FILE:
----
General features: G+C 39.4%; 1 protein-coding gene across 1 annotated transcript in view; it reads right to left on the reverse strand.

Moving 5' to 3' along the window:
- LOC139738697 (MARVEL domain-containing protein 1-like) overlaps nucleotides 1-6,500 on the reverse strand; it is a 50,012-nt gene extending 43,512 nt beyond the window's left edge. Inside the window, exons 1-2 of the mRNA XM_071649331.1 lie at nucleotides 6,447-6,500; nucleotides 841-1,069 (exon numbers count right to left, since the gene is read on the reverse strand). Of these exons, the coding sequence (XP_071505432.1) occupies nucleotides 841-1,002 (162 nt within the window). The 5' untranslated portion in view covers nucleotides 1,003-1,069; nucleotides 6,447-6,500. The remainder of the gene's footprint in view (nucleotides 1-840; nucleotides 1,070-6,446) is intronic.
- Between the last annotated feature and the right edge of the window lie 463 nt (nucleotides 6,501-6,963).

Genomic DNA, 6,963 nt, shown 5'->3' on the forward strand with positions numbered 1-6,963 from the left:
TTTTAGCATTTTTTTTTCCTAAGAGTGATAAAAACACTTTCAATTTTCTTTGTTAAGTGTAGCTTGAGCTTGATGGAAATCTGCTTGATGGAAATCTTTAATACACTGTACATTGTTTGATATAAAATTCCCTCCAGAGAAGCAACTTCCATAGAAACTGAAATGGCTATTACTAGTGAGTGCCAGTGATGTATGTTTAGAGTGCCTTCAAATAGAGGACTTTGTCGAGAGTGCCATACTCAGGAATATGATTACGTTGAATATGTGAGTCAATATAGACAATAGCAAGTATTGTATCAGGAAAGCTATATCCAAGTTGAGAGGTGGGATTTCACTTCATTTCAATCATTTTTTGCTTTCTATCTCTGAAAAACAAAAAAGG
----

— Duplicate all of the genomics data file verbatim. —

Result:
General features: G+C 39.4%; 1 protein-coding gene across 1 annotated transcript in view; it reads right to left on the reverse strand.

Moving 5' to 3' along the window:
- LOC139738697 (MARVEL domain-containing protein 1-like) overlaps nucleotides 1-6,500 on the reverse strand; it is a 50,012-nt gene extending 43,512 nt beyond the window's left edge. Inside the window, exons 1-2 of the mRNA XM_071649331.1 lie at nucleotides 6,447-6,500; nucleotides 841-1,069 (exon numbers count right to left, since the gene is read on the reverse strand). Of these exons, the coding sequence (XP_071505432.1) occupies nucleotides 841-1,002 (162 nt within the window). The 5' untranslated portion in view covers nucleotides 1,003-1,069; nucleotides 6,447-6,500. The remainder of the gene's footprint in view (nucleotides 1-840; nucleotides 1,070-6,446) is intronic.
- Between the last annotated feature and the right edge of the window lie 463 nt (nucleotides 6,501-6,963).

Genomic DNA, 6,963 nt, shown 5'->3' on the forward strand with positions numbered 1-6,963 from the left:
TTTTAGCATTTTTTTTTCCTAAGAGTGATAAAAACACTTTCAATTTTCTTTGTTAAGTGTAGCTTGAGCTTGATGGAAATCTGCTTGATGGAAATCTTTAATACACTGTACATTGTTTGATATAAAATTCCCTCCAGAGAAGCAACTTCCATAGAAACTGAAATGGCTATTACTAGTGAGTGCCAGTGATGTATGTTTAGAGTGCCTTCAAATAGAGGACTTTGTCGAGAGTGCCATACTCAGGAATATGATTACGTTGAATATGTGAGTCAATATAGACAATAGCAAGTATTGTATCAGGAAAGCTATATCCAAGTTGAGAGGTGGGATTTCACTTCATTTCAATCATTTTTTGCTTTCTATCTCTGAAAAACAAAAAAGG